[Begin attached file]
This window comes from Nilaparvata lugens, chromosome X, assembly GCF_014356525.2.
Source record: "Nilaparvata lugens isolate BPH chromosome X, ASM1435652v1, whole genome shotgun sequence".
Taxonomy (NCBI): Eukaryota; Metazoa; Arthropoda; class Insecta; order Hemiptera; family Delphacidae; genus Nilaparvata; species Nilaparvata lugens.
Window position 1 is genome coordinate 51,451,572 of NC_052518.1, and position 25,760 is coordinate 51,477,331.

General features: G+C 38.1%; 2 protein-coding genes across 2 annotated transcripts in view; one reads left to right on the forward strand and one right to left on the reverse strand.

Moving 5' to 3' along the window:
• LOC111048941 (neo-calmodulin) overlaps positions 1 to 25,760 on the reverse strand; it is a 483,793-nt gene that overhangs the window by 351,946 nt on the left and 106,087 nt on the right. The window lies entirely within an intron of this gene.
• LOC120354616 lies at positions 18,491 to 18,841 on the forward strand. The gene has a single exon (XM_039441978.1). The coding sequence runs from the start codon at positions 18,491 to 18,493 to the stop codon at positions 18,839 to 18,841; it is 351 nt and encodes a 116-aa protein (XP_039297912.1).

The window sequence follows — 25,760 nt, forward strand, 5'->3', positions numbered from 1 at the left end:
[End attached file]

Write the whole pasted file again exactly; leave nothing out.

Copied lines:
This window comes from Nilaparvata lugens, chromosome X, assembly GCF_014356525.2.
Source record: "Nilaparvata lugens isolate BPH chromosome X, ASM1435652v1, whole genome shotgun sequence".
Taxonomy (NCBI): Eukaryota; Metazoa; Arthropoda; class Insecta; order Hemiptera; family Delphacidae; genus Nilaparvata; species Nilaparvata lugens.
Window position 1 is genome coordinate 51,451,572 of NC_052518.1, and position 25,760 is coordinate 51,477,331.

General features: G+C 38.1%; 2 protein-coding genes across 2 annotated transcripts in view; one reads left to right on the forward strand and one right to left on the reverse strand.

Moving 5' to 3' along the window:
• LOC111048941 (neo-calmodulin) overlaps positions 1 to 25,760 on the reverse strand; it is a 483,793-nt gene that overhangs the window by 351,946 nt on the left and 106,087 nt on the right. The window lies entirely within an intron of this gene.
• LOC120354616 lies at positions 18,491 to 18,841 on the forward strand. The gene has a single exon (XM_039441978.1). The coding sequence runs from the start codon at positions 18,491 to 18,493 to the stop codon at positions 18,839 to 18,841; it is 351 nt and encodes a 116-aa protein (XP_039297912.1).

The window sequence follows — 25,760 nt, forward strand, 5'->3', positions numbered from 1 at the left end: